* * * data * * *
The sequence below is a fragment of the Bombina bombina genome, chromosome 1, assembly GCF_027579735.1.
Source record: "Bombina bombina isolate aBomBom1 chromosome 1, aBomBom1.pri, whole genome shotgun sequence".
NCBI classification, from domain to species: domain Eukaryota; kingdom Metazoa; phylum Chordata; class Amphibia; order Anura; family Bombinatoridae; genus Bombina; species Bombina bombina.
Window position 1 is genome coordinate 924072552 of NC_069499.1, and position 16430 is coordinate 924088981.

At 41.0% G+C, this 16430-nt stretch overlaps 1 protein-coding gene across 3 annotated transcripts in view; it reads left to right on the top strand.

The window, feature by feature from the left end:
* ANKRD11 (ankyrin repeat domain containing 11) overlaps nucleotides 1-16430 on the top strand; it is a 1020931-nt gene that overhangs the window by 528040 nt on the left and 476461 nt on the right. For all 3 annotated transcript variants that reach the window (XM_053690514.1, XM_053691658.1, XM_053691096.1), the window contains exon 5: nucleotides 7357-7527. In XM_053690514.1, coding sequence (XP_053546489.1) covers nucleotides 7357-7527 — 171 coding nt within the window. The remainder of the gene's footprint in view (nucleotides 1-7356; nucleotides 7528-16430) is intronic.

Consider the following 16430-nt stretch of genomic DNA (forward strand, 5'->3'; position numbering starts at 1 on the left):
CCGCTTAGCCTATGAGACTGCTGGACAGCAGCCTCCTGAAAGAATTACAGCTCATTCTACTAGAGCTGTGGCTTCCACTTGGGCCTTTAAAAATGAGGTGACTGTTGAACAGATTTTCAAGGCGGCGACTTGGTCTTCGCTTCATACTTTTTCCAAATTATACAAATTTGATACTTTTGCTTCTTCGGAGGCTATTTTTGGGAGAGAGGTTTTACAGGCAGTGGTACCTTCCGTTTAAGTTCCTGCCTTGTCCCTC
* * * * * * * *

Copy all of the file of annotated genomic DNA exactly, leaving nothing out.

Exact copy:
The sequence below is a fragment of the Bombina bombina genome, chromosome 1, assembly GCF_027579735.1.
Source record: "Bombina bombina isolate aBomBom1 chromosome 1, aBomBom1.pri, whole genome shotgun sequence".
NCBI classification, from domain to species: domain Eukaryota; kingdom Metazoa; phylum Chordata; class Amphibia; order Anura; family Bombinatoridae; genus Bombina; species Bombina bombina.
Window position 1 is genome coordinate 924072552 of NC_069499.1, and position 16430 is coordinate 924088981.

At 41.0% G+C, this 16430-nt stretch overlaps 1 protein-coding gene across 3 annotated transcripts in view; it reads left to right on the top strand.

The window, feature by feature from the left end:
* ANKRD11 (ankyrin repeat domain containing 11) overlaps nucleotides 1-16430 on the top strand; it is a 1020931-nt gene that overhangs the window by 528040 nt on the left and 476461 nt on the right. For all 3 annotated transcript variants that reach the window (XM_053690514.1, XM_053691658.1, XM_053691096.1), the window contains exon 5: nucleotides 7357-7527. In XM_053690514.1, coding sequence (XP_053546489.1) covers nucleotides 7357-7527 — 171 coding nt within the window. The remainder of the gene's footprint in view (nucleotides 1-7356; nucleotides 7528-16430) is intronic.

Consider the following 16430-nt stretch of genomic DNA (forward strand, 5'->3'; position numbering starts at 1 on the left):
CCGCTTAGCCTATGAGACTGCTGGACAGCAGCCTCCTGAAAGAATTACAGCTCATTCTACTAGAGCTGTGGCTTCCACTTGGGCCTTTAAAAATGAGGTGACTGTTGAACAGATTTTCAAGGCGGCGACTTGGTCTTCGCTTCATACTTTTTCCAAATTATACAAATTTGATACTTTTGCTTCTTCGGAGGCTATTTTTGGGAGAGAGGTTTTACAGGCAGTGGTACCTTCCGTTTAAGTTCCTGCCTTGTCCCTC